In Askeladden LLC v. iSourceloans LLC, the Patent Trial and Appeal Board (PTAB) declined to institute inter partes review of claims 1-20 of U.S. Patent No. 7,340,435, holding that the petitioner Askeladden had not identified sufficient structure for two means-plus-function claim limitations. Without sufficient structure identified, the PTAB determined that it could not construe the challenged claims and denied inter partes review accordingly.

The ’435 patent is generally “directed to a system and method for processing mortgage loan data.” Independent claim 1, the only independent claim challenged by the petitioner, was written in means-plus-function form. The PTAB focused on two particular means-plus-function limitations as dispositive: (1) “means for reviewing the loan application data to determine completeness” and (2) “means for completing the loan application whenever loan application data is incomplete by contacting the loan originator.”

Under well-established Federal Circuit precedent, in computer-implemented inventions that use means-plus-function claiming, “the structure disclosed in the specification [must] be more than simply a general purpose computer or microprocessor.” Eon Corp. IP Holdings LLC v. AT&T Mobility LLC, No. 2014-1392, slip op. at 7 (Fed. Cir. May 6, 2015) (quoting Aristocrat Techs. Austl. Pty Ltd. v. Int’l Game Tech., 521 F.3d 1328, 1333 (Fed. Cir. 2008)). As the structure corresponding to the “means for reviewing” and “means for completing” limitations in the challenged claims, the petitioner identified portions of the specification discussing “a computerized system with program software operable to perform” certain functions.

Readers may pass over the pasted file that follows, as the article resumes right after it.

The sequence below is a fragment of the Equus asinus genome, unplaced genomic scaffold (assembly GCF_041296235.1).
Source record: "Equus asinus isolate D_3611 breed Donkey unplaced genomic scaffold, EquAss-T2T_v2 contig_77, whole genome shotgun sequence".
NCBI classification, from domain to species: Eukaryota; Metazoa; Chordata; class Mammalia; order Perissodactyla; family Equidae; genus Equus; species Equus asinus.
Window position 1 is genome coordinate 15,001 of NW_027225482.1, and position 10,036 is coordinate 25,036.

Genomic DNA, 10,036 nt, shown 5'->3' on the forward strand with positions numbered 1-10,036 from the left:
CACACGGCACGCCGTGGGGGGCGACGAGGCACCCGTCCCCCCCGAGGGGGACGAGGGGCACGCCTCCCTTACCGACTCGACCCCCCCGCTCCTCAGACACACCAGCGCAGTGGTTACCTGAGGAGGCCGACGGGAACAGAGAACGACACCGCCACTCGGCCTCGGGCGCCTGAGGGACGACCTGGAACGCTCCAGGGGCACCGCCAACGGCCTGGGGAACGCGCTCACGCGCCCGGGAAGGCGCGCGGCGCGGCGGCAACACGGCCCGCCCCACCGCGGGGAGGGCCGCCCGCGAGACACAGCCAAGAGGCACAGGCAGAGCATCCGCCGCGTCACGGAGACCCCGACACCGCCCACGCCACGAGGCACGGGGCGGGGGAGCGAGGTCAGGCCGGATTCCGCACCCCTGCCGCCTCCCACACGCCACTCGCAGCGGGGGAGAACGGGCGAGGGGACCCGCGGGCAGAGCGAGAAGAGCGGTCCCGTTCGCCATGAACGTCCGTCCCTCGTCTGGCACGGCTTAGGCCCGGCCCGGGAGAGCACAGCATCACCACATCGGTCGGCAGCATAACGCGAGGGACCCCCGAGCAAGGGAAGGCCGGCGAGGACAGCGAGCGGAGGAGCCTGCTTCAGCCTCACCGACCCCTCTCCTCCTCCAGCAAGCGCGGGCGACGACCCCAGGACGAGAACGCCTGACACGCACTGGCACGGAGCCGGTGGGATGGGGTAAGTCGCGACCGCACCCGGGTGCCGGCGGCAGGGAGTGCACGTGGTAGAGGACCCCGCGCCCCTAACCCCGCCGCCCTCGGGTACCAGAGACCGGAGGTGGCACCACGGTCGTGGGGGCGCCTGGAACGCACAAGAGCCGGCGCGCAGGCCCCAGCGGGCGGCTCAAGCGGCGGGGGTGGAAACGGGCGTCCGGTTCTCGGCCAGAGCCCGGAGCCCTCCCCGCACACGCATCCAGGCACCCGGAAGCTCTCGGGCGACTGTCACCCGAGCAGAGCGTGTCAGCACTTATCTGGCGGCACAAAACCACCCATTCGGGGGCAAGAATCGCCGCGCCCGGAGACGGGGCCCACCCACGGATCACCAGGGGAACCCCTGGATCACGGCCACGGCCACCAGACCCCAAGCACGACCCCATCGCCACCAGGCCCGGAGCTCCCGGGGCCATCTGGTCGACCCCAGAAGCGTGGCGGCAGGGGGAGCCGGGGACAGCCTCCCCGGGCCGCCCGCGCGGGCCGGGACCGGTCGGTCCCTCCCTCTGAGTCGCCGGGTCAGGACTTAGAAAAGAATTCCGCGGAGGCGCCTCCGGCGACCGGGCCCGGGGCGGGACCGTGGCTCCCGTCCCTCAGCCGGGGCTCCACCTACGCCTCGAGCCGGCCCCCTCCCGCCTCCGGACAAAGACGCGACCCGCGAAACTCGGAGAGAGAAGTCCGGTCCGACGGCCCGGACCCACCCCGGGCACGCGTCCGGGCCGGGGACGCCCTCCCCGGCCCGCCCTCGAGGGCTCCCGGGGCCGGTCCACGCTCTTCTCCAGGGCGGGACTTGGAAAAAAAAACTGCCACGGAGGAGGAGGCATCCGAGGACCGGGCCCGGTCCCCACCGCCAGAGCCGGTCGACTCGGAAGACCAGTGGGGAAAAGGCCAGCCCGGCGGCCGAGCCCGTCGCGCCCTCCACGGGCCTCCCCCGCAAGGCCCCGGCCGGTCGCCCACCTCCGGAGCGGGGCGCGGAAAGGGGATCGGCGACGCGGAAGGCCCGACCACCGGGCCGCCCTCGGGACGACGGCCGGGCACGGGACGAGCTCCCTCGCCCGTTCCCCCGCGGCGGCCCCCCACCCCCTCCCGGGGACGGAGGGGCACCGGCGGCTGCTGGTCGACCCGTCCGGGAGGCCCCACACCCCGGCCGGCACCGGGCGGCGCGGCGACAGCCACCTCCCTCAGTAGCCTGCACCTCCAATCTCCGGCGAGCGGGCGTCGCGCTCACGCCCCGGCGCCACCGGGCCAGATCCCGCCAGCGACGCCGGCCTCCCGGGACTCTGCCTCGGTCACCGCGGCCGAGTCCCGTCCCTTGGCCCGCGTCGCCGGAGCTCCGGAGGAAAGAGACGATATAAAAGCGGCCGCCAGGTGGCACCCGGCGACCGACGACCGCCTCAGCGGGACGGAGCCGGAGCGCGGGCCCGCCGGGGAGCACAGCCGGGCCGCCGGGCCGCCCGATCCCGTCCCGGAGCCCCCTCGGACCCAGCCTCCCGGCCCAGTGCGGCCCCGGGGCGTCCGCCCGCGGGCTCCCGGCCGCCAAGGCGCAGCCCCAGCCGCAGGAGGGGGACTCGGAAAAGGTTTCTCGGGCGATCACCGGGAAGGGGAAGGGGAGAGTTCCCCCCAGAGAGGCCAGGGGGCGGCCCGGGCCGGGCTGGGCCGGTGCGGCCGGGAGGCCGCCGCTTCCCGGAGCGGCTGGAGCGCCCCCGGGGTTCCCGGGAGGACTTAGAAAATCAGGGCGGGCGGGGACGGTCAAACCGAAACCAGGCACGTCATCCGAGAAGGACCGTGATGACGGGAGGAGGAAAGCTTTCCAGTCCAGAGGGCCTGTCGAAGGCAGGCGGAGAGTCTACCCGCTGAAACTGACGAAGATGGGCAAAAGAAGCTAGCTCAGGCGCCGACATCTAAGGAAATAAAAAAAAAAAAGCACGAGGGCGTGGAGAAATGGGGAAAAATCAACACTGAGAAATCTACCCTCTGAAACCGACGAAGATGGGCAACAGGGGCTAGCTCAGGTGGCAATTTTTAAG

The PTAB found two flaws with the petitioner’s position. First, the PTAB determined that the cited passages spoke in general terms and did not adequately tie the claimed function to the disclosed structure: “The passages . . . discuss the computer components generally employed in various portions of the ’435 patent’s computer system, but are not linked to the recited ‘reviewing” and “completing’ functions.” Second, the PTAB noted the rule that “the corresponding structure . . . must be more than simply a general purpose computer,” and concluded that “petitioner has failed even to establish that the structure corresponding to the recited ‘reviewing’ and ‘completing’ functions is a general purpose computer.” For these reasons, the PTAB was unable to construe the challenged claims and denied inter partes review.

Although the petitioner here lost its bid to challenge the claims at the PTAB, denial decisions like this may prove valuable in related district court litigation. For example, the PTAB’s determination that it cannot construe the asserted claims may support an argument that the claims are indefinite under 35 U.S.C. § 112 for the very reasons articulated by the PTAB. 

Askeladden LLC v. iSourceloans LLC, IPR2015-00134 (PTAB Apr. 15, 2015) (Rice, Daniels, & Plenzler, JJ.).